Text by Asli Ertosun Kinsizer and Eren Bulbul*
Creativity is a key human attribute in the 21st century. But innately creative children do not naturally grow up to become creative professionals. Creativity must be nurtured and encouraged at each stage of their life. Even children who do not think of themselves as creative, can become so because like any other skill, creativity can be learned. This is what distinguishes humans from other species.
The arts offer an effective and least-cost approach to the development of creativity in children. To produce exciting artworks, a lot of creativity is needed. Not every child is artistically talented, but they can be guided and inspired. Once engaged, the child can further develop his or her artistic skills. This is the objective of the Arts Olympiad, a global program of the International Child Art Foundation (ICAF).
Nurturing of children’s creative potential through the arts is critical for prospering economies such as Turkey, because Turkey must start innovating in all spheres of society to foster creative communities and sharpen the country’s competitive edge. This is the growth model of today’s Creative Age. But education systems in Turkey, like many other countries, are based on the Industrial Age when just a few creative leaders and innovators could drive the economy.
The Arts Olympiad provides Turkish children the following four opportunities:
(a) In the classroom through structured lesson plans children learn about the link between body and mind, so they can embrace the “artist-athlete ideal” of the creative mind and healthy body. They then express themselves as artist-athletes in their paintings, drawings or digital artwork on the theme, My Favorite Sport. Our classroom experience in Istanbul and Izmir shows that students who have little or no interest in art start feeling more comfortable with art when the theme is about sports.
(b) In the community an appreciation of the art produced by children boosts their self-esteem and confidence. This is the purpose of exhibitions in schools and cities, where community leaders can serve as judges to select the most original and amazing works, and thus the children who will represent Turkey at the World Children’s Festival.
(c) In Washington, D.C. the World Children’s Festival is produced by the ICAF as the “Olympics” of children’s imagination and co-creation. This three-day educational event aims to provide a transformational experience to children. Young artists meet their peers from the United States and from around the world. Together they see their art exhibited on The National Mall, right across from the National Gallery of Art. Not just as a universal language, art serves as a bond that connects every child with another, pulling all children together to create a colorful, peaceful future.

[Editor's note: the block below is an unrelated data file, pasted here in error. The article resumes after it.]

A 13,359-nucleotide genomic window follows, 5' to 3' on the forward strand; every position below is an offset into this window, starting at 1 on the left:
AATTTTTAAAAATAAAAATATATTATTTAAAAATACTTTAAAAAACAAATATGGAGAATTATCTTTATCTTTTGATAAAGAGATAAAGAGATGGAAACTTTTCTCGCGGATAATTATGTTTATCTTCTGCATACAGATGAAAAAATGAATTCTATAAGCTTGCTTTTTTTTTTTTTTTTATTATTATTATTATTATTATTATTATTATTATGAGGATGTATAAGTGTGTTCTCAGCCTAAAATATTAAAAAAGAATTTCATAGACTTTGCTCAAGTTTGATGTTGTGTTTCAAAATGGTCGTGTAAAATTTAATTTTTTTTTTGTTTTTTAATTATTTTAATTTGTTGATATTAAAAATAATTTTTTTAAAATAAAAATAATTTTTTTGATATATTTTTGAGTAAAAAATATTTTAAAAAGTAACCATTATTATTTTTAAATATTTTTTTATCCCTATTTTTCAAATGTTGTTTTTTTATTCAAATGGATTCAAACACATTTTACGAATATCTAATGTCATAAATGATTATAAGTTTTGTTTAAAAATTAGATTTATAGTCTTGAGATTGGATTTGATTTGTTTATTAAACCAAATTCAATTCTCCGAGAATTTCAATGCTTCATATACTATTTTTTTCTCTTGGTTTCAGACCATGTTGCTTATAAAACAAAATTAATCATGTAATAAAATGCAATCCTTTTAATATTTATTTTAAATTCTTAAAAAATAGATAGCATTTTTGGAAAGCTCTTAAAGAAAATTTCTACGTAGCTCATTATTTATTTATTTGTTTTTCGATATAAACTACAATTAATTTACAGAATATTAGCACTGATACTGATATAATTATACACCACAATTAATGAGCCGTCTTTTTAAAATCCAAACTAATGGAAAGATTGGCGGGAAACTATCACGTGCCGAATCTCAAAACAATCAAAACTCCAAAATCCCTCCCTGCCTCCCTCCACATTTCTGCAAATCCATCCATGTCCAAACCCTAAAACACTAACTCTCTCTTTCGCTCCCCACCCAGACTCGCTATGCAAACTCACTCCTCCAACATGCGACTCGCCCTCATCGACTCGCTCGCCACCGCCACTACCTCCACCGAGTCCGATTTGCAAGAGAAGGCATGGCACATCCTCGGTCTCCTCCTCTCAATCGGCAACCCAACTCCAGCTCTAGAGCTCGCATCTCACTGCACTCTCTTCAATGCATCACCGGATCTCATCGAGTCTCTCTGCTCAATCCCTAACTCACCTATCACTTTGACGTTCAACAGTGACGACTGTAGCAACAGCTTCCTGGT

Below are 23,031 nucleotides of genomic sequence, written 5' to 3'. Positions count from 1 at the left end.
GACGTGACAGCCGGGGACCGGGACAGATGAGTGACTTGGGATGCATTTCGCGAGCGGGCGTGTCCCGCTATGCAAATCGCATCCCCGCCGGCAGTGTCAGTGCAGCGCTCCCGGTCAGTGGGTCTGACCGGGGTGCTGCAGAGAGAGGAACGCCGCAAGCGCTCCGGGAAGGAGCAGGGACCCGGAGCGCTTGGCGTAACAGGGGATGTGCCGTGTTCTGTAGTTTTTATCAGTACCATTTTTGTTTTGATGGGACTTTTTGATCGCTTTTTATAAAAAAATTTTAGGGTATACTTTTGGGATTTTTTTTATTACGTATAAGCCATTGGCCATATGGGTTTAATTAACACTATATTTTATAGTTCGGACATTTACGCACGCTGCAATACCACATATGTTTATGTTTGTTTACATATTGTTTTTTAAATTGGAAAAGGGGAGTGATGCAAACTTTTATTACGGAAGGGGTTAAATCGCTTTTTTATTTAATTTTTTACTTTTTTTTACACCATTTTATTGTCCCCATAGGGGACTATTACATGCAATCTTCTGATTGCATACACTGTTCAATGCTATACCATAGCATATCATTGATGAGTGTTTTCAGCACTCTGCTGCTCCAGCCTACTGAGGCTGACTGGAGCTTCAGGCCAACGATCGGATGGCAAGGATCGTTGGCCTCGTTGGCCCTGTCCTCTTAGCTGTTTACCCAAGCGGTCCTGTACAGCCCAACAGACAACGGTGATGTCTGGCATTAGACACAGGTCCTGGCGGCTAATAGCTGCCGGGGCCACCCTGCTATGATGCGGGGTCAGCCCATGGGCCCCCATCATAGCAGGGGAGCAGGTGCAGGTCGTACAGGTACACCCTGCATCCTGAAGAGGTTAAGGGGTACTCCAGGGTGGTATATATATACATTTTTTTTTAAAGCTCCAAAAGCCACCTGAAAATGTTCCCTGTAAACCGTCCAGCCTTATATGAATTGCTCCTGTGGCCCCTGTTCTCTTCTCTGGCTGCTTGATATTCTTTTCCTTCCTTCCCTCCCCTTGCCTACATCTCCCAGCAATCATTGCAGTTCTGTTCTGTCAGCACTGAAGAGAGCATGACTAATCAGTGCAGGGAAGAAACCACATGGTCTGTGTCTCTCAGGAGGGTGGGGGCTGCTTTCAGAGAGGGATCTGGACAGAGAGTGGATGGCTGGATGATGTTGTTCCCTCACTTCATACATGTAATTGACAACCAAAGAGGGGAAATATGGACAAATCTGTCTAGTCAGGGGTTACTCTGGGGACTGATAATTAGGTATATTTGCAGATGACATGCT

(d) In the world the creative expressions of children become recognized known through traveling exhibitions at major venues. The collective imagination of the world’s children is elevated, and finally recognized by adults.
The 5th Arts Olympiad is presently underway. In Turkey, the children are getting ready for their participation in the 5th World Children’s Festival which will take place in the summer of 2015. Then in 2016 the “Children of the World’s Favorite Sport” Exhibition will travel to Istanbul as well as Olympic cities like Rio and Tokyo.
The ICAF works with many artists and professionals in order to employ the power of the arts to nurture children’s creativity and imbue it with empathy. Prominent artists come at their own expense to the World Children’s Festival to host workshops or art activities for children. Educators train teachers and parents on how to enhance a child’s creative potential in different disciplines. If you cannot join the children, you can let others know through social media or your blog.
Museum professionals can take the leap and host an international children’s art exhibition. Businesses can incite emotional branding by supporting the children’s World Festival. All creative individuals can support the ICAF, the world’s children’s arts and creativity organization. The ICAF programs are free for children and the World Children’s Festival is free and open to the public.
The ICAF’s ChildArt magazine is a unique quarterly publication that fosters a child’s creative development and global education through the arts.
Children are the future. And Turkey’s future depends on what her children imagine to be possible and how they work together to make it happen.
*Asli Ertosun Kinsizer, an art teacher with Master’s degree in Fine Arts, is the ICAF representative in Turkey. Eren Bulbul, a student at Suffolk University, is program intern at the ICAF.